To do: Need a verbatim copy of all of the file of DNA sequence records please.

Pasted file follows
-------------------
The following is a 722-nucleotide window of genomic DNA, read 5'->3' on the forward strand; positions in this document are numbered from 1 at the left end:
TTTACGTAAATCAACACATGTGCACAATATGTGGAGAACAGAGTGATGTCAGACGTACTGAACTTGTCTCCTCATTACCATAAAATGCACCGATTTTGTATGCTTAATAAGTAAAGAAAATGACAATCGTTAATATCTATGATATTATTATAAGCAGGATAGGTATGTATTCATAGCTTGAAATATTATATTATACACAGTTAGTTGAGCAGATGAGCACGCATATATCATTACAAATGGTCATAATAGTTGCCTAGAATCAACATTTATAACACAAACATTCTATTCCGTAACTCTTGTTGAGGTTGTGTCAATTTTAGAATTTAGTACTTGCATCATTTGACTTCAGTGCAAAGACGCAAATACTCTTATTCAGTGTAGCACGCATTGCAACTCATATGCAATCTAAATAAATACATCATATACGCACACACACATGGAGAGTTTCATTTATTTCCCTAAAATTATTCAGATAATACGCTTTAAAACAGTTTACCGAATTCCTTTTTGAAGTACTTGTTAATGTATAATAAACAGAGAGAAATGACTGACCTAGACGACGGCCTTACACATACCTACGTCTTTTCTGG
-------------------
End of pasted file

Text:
The following is a 722-nucleotide window of genomic DNA, read 5'->3' on the forward strand; positions in this document are numbered from 1 at the left end:
TTTACGTAAATCAACACATGTGCACAATATGTGGAGAACAGAGTGATGTCAGACGTACTGAACTTGTCTCCTCATTACCATAAAATGCACCGATTTTGTATGCTTAATAAGTAAAGAAAATGACAATCGTTAATATCTATGATATTATTATAAGCAGGATAGGTATGTATTCATAGCTTGAAATATTATATTATACACAGTTAGTTGAGCAGATGAGCACGCATATATCATTACAAATGGTCATAATAGTTGCCTAGAATCAACATTTATAACACAAACATTCTATTCCGTAACTCTTGTTGAGGTTGTGTCAATTTTAGAATTTAGTACTTGCATCATTTGACTTCAGTGCAAAGACGCAAATACTCTTATTCAGTGTAGCACGCATTGCAACTCATATGCAATCTAAATAAATACATCATATACGCACACACACATGGAGAGTTTCATTTATTTCCCTAAAATTATTCAGATAATACGCTTTAAAACAGTTTACCGAATTCCTTTTTGAAGTACTTGTTAATGTATAATAAACAGAGAGAAATGACTGACCTAGACGACGGCCTTACACATACCTACGTCTTTTCTGG